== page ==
Mooneyes Truck Masters Final 2016
When you ask people about what they associate most with the Japanese automotive scene, they'll usually respond with drifting, VIP and even bosozoku. Rarely mentioned are trucks. So with a mix of curiosity and trepidation, we headed to Odaiba to attend a show dedicated to them: the Mooneyes Truck Masters Final.
The sixth and final stop of the show on the mainland, there was plenty to drool over whether you are a fan of Japanese or American makes. Besides the large delivery and constructions models, the most common trucks found on the streets of Japan are small kei types, Proboxes and Hi-Aces. This show had few of those and a lot of pick-ups; a lot of American pick-ups.
Large pickups are extremely rare in Japan due to their size and the taxes involved, which means there is really no market in Japan. Nevertheless, there is a hearty group of fans willing to pay a hefty premium to import their favorite.
Once they arrive, like any enthusiast, they start modifying. Some choose to go up while plenty choose to go down; either way, they go all out. There were so many ultra clean mini-trucks, awesome classics and several very intimidating lifted trucks.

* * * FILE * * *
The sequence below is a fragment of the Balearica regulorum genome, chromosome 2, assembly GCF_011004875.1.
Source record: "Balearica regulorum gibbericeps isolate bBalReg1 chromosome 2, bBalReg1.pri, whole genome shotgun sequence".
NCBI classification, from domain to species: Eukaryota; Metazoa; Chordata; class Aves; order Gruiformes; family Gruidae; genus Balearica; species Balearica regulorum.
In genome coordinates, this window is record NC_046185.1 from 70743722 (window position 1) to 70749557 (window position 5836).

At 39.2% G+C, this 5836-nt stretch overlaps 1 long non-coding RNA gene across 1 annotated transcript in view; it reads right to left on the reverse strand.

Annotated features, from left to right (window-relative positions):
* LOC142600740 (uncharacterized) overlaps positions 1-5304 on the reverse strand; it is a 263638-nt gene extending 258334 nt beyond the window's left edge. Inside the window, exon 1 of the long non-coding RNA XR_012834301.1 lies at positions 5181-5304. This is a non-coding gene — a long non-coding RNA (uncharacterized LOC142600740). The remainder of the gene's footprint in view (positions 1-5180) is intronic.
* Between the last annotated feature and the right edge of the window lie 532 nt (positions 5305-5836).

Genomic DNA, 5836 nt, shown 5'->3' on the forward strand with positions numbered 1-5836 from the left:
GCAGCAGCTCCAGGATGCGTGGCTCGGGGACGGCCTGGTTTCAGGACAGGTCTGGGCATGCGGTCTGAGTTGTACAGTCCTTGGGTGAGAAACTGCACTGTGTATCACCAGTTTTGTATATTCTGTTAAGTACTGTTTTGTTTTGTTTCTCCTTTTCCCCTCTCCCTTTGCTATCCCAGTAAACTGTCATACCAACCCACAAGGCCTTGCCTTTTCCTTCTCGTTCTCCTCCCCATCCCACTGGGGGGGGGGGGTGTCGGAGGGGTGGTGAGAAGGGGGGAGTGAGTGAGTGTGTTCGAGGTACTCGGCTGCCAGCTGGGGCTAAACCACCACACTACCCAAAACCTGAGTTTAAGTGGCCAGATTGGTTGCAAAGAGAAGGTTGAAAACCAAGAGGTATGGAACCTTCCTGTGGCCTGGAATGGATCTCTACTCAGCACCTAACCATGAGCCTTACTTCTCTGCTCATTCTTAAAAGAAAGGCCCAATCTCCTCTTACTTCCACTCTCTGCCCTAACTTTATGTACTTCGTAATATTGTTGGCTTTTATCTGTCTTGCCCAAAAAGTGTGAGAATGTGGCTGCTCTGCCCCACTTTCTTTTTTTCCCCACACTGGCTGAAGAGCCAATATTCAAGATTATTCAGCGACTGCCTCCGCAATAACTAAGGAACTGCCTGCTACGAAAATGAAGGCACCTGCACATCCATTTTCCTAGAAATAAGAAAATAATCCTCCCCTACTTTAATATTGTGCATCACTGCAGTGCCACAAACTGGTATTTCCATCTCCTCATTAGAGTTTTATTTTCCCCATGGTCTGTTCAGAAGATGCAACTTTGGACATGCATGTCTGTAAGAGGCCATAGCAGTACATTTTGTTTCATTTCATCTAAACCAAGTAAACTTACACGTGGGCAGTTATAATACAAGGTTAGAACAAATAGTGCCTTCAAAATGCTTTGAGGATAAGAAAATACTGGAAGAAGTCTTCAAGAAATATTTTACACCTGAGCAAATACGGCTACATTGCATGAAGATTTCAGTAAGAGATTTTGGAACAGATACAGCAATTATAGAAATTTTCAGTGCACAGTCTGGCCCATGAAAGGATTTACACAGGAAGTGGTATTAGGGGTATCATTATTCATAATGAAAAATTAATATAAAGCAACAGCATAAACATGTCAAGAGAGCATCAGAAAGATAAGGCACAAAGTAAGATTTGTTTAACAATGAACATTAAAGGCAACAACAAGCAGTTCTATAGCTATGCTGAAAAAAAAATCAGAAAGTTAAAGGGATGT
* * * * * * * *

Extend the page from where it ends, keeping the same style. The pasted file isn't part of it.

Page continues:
Below are a few that stood out in the sea of beds and lift kits.
This mid-1960s Chevrolet Suburban had us imagining how it must've looked on the showroom floor when it was new.
Air suspension, Recaros and a clean SR20DET swap had us swooning over this Nissan Hardbody King Cab.
The Toyota Crown is a classic and the workhorse of the taxi industry in Japan. We were shocked to hear they made a pickup variation in the 1960s; we had to confirm that they were in fact Crowns.
Datsun 520 1300 Double Cab
There is something strangely calming about this Datsun 1300. We're not sure if it's the fact that it's a double cab, the Work Equip 03s or the flowers. Whatever the reason, we would love to take this on a lazy Sunday cruise along the ocean.
That name was all we could come up with as there was really no way for us to articulate exactly what this (formerly) Honda Odyssey had turned into. Maybe our readers can help us out.
These semi-tractors were not as chromed out as other deco trucks we have seen, but the fact they were fully painted with Maziora makes up for it. Maziora is the Japanese brand of ChromaFlair paint that shifts color depending on the light and angle you are looking at it.
This Nissan Hardbody received the full lowrider treatment. Coffin interior, hydraulic bed, candy paint and of course reverse Daytons. Reminds us of when we spent all that time nose-deep in Lowrider magazine.
Even though it was still on its trailer, this H was nevertheless a crowd favorite. Featuring air suspension from AccuAir, we hope to see it in action next time.
Similar to how JDM fans put Japanese plates on their cars, the reverse is true in Japan with plates from California and Hawaii, the most popular. As America is the home of trucks, it's no surprise that a lot of the trucks emulated styles commonly found stateside. It was great to see the unique interpretations and styles that define the Japanese automotive culture.
We'll leave you with this Corgi who was just trying to fit in.